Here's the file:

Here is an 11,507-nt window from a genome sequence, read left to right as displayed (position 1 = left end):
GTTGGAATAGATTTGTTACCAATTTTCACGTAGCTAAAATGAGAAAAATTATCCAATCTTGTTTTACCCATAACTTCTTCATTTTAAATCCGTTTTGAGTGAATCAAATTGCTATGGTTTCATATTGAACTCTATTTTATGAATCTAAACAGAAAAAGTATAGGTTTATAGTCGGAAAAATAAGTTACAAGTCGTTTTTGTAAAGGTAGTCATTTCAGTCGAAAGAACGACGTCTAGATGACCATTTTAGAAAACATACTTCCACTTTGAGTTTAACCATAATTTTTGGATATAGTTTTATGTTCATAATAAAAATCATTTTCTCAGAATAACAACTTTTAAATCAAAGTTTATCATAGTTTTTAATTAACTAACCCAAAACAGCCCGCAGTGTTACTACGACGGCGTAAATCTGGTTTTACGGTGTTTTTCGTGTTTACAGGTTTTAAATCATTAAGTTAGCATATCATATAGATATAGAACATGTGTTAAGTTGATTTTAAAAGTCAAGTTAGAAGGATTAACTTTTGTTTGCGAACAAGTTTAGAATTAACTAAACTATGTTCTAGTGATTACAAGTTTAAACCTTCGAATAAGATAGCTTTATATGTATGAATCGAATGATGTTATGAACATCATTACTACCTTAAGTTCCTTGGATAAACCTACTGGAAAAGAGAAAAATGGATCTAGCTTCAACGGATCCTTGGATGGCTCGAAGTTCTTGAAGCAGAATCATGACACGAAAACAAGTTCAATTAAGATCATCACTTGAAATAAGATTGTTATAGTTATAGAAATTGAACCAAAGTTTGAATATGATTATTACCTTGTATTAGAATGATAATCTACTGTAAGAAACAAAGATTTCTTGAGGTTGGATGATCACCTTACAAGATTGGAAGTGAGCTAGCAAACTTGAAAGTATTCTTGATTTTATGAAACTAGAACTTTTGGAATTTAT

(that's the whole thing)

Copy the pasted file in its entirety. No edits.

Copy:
Here is an 11,507-nt window from a genome sequence, read left to right as displayed (position 1 = left end):
GTTGGAATAGATTTGTTACCAATTTTCACGTAGCTAAAATGAGAAAAATTATCCAATCTTGTTTTACCCATAACTTCTTCATTTTAAATCCGTTTTGAGTGAATCAAATTGCTATGGTTTCATATTGAACTCTATTTTATGAATCTAAACAGAAAAAGTATAGGTTTATAGTCGGAAAAATAAGTTACAAGTCGTTTTTGTAAAGGTAGTCATTTCAGTCGAAAGAACGACGTCTAGATGACCATTTTAGAAAACATACTTCCACTTTGAGTTTAACCATAATTTTTGGATATAGTTTTATGTTCATAATAAAAATCATTTTCTCAGAATAACAACTTTTAAATCAAAGTTTATCATAGTTTTTAATTAACTAACCCAAAACAGCCCGCAGTGTTACTACGACGGCGTAAATCTGGTTTTACGGTGTTTTTCGTGTTTACAGGTTTTAAATCATTAAGTTAGCATATCATATAGATATAGAACATGTGTTAAGTTGATTTTAAAAGTCAAGTTAGAAGGATTAACTTTTGTTTGCGAACAAGTTTAGAATTAACTAAACTATGTTCTAGTGATTACAAGTTTAAACCTTCGAATAAGATAGCTTTATATGTATGAATCGAATGATGTTATGAACATCATTACTACCTTAAGTTCCTTGGATAAACCTACTGGAAAAGAGAAAAATGGATCTAGCTTCAACGGATCCTTGGATGGCTCGAAGTTCTTGAAGCAGAATCATGACACGAAAACAAGTTCAATTAAGATCATCACTTGAAATAAGATTGTTATAGTTATAGAAATTGAACCAAAGTTTGAATATGATTATTACCTTGTATTAGAATGATAATCTACTGTAAGAAACAAAGATTTCTTGAGGTTGGATGATCACCTTACAAGATTGGAAGTGAGCTAGCAAACTTGAAAGTATTCTTGATTTTATGAAACTAGAACTTTTGGAATTTAT